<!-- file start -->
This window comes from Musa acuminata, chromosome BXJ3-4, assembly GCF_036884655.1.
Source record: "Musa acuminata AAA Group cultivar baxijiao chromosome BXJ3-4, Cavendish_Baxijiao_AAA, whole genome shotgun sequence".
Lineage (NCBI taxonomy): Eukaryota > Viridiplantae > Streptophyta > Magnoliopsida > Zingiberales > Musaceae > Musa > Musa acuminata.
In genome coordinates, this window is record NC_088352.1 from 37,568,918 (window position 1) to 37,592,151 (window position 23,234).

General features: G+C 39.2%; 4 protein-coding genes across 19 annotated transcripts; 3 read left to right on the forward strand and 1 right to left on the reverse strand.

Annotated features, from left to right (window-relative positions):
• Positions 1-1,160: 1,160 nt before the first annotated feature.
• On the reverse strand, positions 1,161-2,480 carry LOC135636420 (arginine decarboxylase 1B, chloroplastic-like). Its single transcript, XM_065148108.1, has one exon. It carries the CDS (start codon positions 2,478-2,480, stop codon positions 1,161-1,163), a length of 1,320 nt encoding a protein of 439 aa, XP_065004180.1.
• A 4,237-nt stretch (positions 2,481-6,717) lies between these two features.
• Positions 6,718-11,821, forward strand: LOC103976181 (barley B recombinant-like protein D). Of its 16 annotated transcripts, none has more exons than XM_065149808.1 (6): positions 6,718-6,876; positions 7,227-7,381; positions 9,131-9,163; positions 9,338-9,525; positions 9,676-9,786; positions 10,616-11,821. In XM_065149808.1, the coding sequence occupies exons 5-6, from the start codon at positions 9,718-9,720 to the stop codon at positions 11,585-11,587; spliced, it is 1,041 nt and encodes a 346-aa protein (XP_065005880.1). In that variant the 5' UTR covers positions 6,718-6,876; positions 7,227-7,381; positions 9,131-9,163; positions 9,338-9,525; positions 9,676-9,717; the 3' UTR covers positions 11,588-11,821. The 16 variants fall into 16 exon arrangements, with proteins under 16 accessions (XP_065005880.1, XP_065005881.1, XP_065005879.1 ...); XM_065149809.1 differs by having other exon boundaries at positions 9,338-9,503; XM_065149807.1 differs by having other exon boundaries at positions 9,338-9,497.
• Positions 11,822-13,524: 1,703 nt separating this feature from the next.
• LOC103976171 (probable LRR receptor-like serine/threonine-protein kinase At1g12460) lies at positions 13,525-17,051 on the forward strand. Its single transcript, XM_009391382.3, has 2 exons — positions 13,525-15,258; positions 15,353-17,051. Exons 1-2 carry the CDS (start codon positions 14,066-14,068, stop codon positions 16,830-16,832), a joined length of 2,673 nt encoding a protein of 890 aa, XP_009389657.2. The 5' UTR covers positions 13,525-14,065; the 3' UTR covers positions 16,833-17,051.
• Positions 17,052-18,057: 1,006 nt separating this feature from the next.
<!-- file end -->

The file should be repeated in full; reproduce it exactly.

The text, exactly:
This window comes from Musa acuminata, chromosome BXJ3-4, assembly GCF_036884655.1.
Source record: "Musa acuminata AAA Group cultivar baxijiao chromosome BXJ3-4, Cavendish_Baxijiao_AAA, whole genome shotgun sequence".
Lineage (NCBI taxonomy): Eukaryota > Viridiplantae > Streptophyta > Magnoliopsida > Zingiberales > Musaceae > Musa > Musa acuminata.
In genome coordinates, this window is record NC_088352.1 from 37,568,918 (window position 1) to 37,592,151 (window position 23,234).

General features: G+C 39.2%; 4 protein-coding genes across 19 annotated transcripts; 3 read left to right on the forward strand and 1 right to left on the reverse strand.

Annotated features, from left to right (window-relative positions):
• Positions 1-1,160: 1,160 nt before the first annotated feature.
• On the reverse strand, positions 1,161-2,480 carry LOC135636420 (arginine decarboxylase 1B, chloroplastic-like). Its single transcript, XM_065148108.1, has one exon. It carries the CDS (start codon positions 2,478-2,480, stop codon positions 1,161-1,163), a length of 1,320 nt encoding a protein of 439 aa, XP_065004180.1.
• A 4,237-nt stretch (positions 2,481-6,717) lies between these two features.
• Positions 6,718-11,821, forward strand: LOC103976181 (barley B recombinant-like protein D). Of its 16 annotated transcripts, none has more exons than XM_065149808.1 (6): positions 6,718-6,876; positions 7,227-7,381; positions 9,131-9,163; positions 9,338-9,525; positions 9,676-9,786; positions 10,616-11,821. In XM_065149808.1, the coding sequence occupies exons 5-6, from the start codon at positions 9,718-9,720 to the stop codon at positions 11,585-11,587; spliced, it is 1,041 nt and encodes a 346-aa protein (XP_065005880.1). In that variant the 5' UTR covers positions 6,718-6,876; positions 7,227-7,381; positions 9,131-9,163; positions 9,338-9,525; positions 9,676-9,717; the 3' UTR covers positions 11,588-11,821. The 16 variants fall into 16 exon arrangements, with proteins under 16 accessions (XP_065005880.1, XP_065005881.1, XP_065005879.1 ...); XM_065149809.1 differs by having other exon boundaries at positions 9,338-9,503; XM_065149807.1 differs by having other exon boundaries at positions 9,338-9,497.
• Positions 11,822-13,524: 1,703 nt separating this feature from the next.
• LOC103976171 (probable LRR receptor-like serine/threonine-protein kinase At1g12460) lies at positions 13,525-17,051 on the forward strand. Its single transcript, XM_009391382.3, has 2 exons — positions 13,525-15,258; positions 15,353-17,051. Exons 1-2 carry the CDS (start codon positions 14,066-14,068, stop codon positions 16,830-16,832), a joined length of 2,673 nt encoding a protein of 890 aa, XP_009389657.2. The 5' UTR covers positions 13,525-14,065; the 3' UTR covers positions 16,833-17,051.
• Positions 17,052-18,057: 1,006 nt separating this feature from the next.